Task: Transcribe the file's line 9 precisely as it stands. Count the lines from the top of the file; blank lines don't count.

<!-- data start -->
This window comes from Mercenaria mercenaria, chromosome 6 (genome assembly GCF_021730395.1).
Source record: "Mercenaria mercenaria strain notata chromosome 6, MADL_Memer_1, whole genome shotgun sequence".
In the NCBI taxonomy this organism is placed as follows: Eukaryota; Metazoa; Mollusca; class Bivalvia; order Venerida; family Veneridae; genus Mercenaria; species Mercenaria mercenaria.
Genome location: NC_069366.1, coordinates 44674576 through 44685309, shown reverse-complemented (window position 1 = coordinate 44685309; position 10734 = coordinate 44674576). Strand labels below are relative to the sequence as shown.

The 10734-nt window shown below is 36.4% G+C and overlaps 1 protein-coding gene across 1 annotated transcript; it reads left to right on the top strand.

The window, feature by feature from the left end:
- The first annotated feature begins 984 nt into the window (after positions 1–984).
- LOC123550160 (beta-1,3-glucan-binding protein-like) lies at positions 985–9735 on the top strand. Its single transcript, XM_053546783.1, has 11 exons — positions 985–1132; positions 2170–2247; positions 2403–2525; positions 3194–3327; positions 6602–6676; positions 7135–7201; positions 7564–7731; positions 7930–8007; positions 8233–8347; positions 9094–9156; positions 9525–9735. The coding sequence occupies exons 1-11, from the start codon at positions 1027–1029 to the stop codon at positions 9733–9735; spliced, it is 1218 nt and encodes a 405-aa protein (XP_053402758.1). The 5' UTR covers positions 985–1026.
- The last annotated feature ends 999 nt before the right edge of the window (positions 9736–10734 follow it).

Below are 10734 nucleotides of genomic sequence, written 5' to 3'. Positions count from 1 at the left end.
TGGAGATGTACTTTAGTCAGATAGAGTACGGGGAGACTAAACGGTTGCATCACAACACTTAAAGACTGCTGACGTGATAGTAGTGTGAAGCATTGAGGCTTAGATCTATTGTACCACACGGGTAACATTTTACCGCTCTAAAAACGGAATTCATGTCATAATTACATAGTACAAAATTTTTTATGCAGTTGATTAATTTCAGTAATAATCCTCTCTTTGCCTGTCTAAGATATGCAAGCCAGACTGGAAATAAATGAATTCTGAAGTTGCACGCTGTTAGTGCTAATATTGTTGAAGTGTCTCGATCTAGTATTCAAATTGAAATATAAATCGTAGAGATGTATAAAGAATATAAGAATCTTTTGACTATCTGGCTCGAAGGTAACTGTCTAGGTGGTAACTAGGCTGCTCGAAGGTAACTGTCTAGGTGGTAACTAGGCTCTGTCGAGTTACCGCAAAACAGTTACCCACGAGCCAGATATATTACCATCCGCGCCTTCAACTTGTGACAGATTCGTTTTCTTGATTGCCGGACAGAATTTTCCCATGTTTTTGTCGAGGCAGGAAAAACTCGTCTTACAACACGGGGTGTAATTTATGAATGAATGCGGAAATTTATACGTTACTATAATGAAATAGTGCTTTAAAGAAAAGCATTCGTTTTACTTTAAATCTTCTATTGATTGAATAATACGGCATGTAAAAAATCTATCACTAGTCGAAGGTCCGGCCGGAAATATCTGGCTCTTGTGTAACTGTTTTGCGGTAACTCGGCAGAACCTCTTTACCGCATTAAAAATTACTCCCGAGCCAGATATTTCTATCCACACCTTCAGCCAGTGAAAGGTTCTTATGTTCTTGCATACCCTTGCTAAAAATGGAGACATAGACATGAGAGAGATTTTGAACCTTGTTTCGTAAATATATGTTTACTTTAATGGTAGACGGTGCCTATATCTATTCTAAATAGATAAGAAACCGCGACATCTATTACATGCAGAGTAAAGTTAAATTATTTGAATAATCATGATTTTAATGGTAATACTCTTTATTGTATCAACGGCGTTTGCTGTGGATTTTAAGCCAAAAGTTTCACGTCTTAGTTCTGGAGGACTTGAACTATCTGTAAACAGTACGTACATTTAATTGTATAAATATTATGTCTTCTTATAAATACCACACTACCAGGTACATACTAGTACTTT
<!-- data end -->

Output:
- The last annotated feature ends 999 nt before the right edge of the window (positions 9736–10734 follow it).